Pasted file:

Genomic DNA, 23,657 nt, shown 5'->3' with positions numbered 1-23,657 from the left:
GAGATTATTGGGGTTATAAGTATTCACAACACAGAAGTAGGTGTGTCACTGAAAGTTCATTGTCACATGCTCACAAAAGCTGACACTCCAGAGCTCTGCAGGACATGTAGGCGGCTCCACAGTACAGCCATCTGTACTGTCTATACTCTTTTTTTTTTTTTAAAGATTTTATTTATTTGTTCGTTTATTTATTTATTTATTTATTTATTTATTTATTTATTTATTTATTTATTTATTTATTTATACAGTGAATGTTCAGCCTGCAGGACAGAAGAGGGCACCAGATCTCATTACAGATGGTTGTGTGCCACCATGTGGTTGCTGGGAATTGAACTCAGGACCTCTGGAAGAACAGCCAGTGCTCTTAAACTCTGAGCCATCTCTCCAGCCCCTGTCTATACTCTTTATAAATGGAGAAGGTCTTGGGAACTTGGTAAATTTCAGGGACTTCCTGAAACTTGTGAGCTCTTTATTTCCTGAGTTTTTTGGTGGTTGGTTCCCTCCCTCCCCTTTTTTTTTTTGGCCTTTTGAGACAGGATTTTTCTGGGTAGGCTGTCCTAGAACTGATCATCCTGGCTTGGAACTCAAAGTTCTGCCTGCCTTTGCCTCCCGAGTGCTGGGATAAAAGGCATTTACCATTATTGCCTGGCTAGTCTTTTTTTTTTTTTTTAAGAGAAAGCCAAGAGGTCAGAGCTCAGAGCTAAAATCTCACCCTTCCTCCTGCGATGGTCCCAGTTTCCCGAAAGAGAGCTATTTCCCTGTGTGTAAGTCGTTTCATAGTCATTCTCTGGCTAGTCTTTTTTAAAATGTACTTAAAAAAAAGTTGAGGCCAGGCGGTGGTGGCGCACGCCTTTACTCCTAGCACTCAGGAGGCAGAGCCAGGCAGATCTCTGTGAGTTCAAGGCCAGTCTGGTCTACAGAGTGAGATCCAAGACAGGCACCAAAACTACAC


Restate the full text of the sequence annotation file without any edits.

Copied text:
Genomic DNA, 23,657 nt, shown 5'->3' with positions numbered 1-23,657 from the left:
GAGATTATTGGGGTTATAAGTATTCACAACACAGAAGTAGGTGTGTCACTGAAAGTTCATTGTCACATGCTCACAAAAGCTGACACTCCAGAGCTCTGCAGGACATGTAGGCGGCTCCACAGTACAGCCATCTGTACTGTCTATACTCTTTTTTTTTTTTTAAAGATTTTATTTATTTGTTCGTTTATTTATTTATTTATTTATTTATTTATTTATTTATTTATTTATTTATTTATTTATTTATACAGTGAATGTTCAGCCTGCAGGACAGAAGAGGGCACCAGATCTCATTACAGATGGTTGTGTGCCACCATGTGGTTGCTGGGAATTGAACTCAGGACCTCTGGAAGAACAGCCAGTGCTCTTAAACTCTGAGCCATCTCTCCAGCCCCTGTCTATACTCTTTATAAATGGAGAAGGTCTTGGGAACTTGGTAAATTTCAGGGACTTCCTGAAACTTGTGAGCTCTTTATTTCCTGAGTTTTTTGGTGGTTGGTTCCCTCCCTCCCCTTTTTTTTTTTGGCCTTTTGAGACAGGATTTTTCTGGGTAGGCTGTCCTAGAACTGATCATCCTGGCTTGGAACTCAAAGTTCTGCCTGCCTTTGCCTCCCGAGTGCTGGGATAAAAGGCATTTACCATTATTGCCTGGCTAGTCTTTTTTTTTTTTTTTAAGAGAAAGCCAAGAGGTCAGAGCTCAGAGCTAAAATCTCACCCTTCCTCCTGCGATGGTCCCAGTTTCCCGAAAGAGAGCTATTTCCCTGTGTGTAAGTCGTTTCATAGTCATTCTCTGGCTAGTCTTTTTTAAAATGTACTTAAAAAAAAGTTGAGGCCAGGCGGTGGTGGCGCACGCCTTTACTCCTAGCACTCAGGAGGCAGAGCCAGGCAGATCTCTGTGAGTTCAAGGCCAGTCTGGTCTACAGAGTGAGATCCAAGACAGGCACCAAAACTACAC